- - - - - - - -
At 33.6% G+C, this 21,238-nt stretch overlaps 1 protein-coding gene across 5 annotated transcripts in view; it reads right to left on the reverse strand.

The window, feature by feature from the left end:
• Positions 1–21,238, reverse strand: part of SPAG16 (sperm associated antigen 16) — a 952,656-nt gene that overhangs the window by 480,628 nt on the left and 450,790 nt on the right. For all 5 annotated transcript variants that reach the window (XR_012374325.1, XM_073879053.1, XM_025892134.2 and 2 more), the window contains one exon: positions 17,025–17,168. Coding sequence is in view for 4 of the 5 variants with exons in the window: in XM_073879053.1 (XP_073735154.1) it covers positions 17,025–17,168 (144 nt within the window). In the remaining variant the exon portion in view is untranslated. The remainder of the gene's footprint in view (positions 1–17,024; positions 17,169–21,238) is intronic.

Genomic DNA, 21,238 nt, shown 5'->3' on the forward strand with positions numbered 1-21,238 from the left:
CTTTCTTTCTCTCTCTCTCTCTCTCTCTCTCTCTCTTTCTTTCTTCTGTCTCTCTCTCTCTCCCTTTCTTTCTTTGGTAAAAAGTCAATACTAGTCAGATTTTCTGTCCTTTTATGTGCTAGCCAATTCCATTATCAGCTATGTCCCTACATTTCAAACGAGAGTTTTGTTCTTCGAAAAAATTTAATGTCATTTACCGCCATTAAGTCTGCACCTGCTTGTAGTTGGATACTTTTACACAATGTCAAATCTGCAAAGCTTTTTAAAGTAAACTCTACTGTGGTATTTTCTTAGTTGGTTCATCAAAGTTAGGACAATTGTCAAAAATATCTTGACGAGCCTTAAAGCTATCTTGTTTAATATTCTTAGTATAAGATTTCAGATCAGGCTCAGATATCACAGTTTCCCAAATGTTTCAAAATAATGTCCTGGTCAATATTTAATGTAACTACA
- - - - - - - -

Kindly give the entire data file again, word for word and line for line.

At 33.6% G+C, this 21,238-nt stretch overlaps 1 protein-coding gene across 5 annotated transcripts in view; it reads right to left on the reverse strand.

The window, feature by feature from the left end:
• Positions 1–21,238, reverse strand: part of SPAG16 (sperm associated antigen 16) — a 952,656-nt gene that overhangs the window by 480,628 nt on the left and 450,790 nt on the right. For all 5 annotated transcript variants that reach the window (XR_012374325.1, XM_073879053.1, XM_025892134.2 and 2 more), the window contains one exon: positions 17,025–17,168. Coding sequence is in view for 4 of the 5 variants with exons in the window: in XM_073879053.1 (XP_073735154.1) it covers positions 17,025–17,168 (144 nt within the window). In the remaining variant the exon portion in view is untranslated. The remainder of the gene's footprint in view (positions 1–17,024; positions 17,169–21,238) is intronic.

Genomic DNA, 21,238 nt, shown 5'->3' on the forward strand with positions numbered 1-21,238 from the left:
CTTTCTTTCTCTCTCTCTCTCTCTCTCTCTCTCTCTTTCTTTCTTCTGTCTCTCTCTCTCTCCCTTTCTTTCTTTGGTAAAAAGTCAATACTAGTCAGATTTTCTGTCCTTTTATGTGCTAGCCAATTCCATTATCAGCTATGTCCCTACATTTCAAACGAGAGTTTTGTTCTTCGAAAAAATTTAATGTCATTTACCGCCATTAAGTCTGCACCTGCTTGTAGTTGGATACTTTTACACAATGTCAAATCTGCAAAGCTTTTTAAAGTAAACTCTACTGTGGTATTTTCTTAGTTGGTTCATCAAAGTTAGGACAATTGTCAAAAATATCTTGACGAGCCTTAAAGCTATCTTGTTTAATATTCTTAGTATAAGATTTCAGATCAGGCTCAGATATCACAGTTTCCCAAATGTTTCAAAATAATGTCCTGGTCAATATTTAATGTAACTACA